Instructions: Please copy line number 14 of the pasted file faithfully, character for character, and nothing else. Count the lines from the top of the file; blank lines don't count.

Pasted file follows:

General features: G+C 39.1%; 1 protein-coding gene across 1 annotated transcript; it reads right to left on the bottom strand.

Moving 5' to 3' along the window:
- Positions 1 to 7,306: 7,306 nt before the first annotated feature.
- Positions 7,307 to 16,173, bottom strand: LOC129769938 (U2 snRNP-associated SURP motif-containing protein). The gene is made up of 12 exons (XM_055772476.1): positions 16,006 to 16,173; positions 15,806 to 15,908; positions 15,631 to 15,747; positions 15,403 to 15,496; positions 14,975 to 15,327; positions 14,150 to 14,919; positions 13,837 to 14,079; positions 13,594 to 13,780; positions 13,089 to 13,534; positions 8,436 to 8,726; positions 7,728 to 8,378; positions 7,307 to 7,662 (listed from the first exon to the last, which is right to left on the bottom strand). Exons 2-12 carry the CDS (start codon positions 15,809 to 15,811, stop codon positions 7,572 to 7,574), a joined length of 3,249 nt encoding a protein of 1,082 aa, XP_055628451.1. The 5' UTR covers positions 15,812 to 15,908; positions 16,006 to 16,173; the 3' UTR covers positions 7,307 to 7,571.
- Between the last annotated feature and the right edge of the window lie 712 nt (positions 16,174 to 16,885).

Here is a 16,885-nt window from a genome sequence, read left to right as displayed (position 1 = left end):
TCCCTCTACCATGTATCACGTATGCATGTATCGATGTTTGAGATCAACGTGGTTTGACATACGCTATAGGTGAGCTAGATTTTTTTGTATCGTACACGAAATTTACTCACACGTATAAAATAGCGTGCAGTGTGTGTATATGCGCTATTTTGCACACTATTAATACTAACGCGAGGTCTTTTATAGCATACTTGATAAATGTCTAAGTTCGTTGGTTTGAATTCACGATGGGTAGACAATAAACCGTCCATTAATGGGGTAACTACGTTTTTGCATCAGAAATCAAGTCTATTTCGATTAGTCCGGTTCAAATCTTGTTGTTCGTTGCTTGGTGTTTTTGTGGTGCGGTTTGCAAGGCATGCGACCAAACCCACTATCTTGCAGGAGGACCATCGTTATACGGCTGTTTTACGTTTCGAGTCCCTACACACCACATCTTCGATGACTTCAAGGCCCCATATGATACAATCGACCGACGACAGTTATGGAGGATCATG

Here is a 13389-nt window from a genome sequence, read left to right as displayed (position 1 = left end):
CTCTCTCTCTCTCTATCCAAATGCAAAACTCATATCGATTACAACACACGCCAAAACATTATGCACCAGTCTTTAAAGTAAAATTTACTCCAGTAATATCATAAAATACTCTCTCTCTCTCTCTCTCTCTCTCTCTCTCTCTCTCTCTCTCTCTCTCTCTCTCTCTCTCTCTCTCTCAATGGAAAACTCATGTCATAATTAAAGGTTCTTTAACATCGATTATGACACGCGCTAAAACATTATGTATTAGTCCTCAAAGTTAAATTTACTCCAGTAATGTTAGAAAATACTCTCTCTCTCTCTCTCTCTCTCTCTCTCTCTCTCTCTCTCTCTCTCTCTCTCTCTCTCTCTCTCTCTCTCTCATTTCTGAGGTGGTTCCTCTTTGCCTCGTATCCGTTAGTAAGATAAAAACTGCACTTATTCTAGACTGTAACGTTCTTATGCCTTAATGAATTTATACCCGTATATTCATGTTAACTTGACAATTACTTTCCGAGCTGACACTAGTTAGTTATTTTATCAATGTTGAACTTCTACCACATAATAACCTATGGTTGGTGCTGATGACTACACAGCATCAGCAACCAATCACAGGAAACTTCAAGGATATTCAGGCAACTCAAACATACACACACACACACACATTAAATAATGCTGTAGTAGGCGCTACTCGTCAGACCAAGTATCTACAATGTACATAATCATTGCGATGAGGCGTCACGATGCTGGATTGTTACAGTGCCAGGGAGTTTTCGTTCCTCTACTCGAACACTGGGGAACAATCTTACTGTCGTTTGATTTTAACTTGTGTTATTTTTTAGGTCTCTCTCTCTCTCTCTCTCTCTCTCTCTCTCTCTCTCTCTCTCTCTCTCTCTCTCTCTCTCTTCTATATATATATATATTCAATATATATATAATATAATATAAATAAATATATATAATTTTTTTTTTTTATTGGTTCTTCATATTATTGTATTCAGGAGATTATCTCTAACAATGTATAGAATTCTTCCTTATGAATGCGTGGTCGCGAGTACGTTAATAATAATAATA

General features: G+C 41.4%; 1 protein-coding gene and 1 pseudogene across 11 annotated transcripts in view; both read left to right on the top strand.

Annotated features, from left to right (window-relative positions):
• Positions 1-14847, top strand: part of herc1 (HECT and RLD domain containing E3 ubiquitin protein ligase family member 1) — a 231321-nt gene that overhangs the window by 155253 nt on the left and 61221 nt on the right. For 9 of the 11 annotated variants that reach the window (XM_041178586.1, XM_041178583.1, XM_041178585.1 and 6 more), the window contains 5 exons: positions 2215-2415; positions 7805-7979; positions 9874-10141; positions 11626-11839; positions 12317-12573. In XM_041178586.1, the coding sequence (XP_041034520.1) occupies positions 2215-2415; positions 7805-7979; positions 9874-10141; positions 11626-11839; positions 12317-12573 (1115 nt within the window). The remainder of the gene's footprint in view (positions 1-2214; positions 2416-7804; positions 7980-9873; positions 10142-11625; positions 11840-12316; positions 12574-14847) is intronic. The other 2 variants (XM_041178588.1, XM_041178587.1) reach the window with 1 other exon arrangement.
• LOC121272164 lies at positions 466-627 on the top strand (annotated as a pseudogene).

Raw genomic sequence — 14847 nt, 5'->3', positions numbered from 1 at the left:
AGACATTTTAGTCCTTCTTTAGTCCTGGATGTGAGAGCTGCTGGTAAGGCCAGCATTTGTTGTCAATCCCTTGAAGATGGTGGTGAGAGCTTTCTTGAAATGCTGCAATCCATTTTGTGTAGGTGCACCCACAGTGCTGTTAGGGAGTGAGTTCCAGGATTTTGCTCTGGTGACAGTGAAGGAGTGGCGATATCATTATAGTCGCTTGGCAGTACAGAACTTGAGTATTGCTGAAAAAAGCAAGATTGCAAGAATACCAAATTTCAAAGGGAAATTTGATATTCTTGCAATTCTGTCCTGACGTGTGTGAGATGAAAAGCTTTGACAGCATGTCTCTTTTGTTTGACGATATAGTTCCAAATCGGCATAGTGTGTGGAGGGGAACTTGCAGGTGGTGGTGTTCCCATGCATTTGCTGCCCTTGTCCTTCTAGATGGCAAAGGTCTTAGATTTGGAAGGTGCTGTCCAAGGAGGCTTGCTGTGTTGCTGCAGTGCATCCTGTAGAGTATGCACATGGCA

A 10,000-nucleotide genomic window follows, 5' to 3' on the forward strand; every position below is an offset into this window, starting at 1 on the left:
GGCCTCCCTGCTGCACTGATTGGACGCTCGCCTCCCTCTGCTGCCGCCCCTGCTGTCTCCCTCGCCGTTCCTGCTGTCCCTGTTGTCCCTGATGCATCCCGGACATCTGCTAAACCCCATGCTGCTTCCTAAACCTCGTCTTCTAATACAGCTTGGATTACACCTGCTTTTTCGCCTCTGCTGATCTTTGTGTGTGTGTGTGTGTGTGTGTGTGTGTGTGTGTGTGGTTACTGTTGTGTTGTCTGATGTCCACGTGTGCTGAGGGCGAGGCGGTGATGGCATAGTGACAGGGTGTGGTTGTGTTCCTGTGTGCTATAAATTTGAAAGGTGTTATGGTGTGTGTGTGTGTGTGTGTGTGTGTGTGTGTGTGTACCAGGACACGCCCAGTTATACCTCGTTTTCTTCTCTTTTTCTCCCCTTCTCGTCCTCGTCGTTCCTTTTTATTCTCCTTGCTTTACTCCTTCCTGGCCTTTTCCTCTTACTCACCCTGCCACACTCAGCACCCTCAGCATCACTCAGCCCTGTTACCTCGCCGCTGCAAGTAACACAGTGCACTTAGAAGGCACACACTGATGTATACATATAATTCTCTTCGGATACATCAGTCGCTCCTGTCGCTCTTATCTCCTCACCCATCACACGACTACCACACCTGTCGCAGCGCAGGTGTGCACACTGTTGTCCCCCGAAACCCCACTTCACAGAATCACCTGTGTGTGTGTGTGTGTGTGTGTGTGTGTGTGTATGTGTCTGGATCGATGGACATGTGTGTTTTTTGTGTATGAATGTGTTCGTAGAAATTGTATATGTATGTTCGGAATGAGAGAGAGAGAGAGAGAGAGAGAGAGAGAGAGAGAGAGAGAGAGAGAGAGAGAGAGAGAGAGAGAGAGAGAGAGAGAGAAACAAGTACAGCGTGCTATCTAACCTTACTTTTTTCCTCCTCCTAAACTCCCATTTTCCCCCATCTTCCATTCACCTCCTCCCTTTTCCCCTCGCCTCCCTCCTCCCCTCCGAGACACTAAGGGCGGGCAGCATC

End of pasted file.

Raw genomic sequence — 14847 nt, 5'->3', positions numbered from 1 at the left: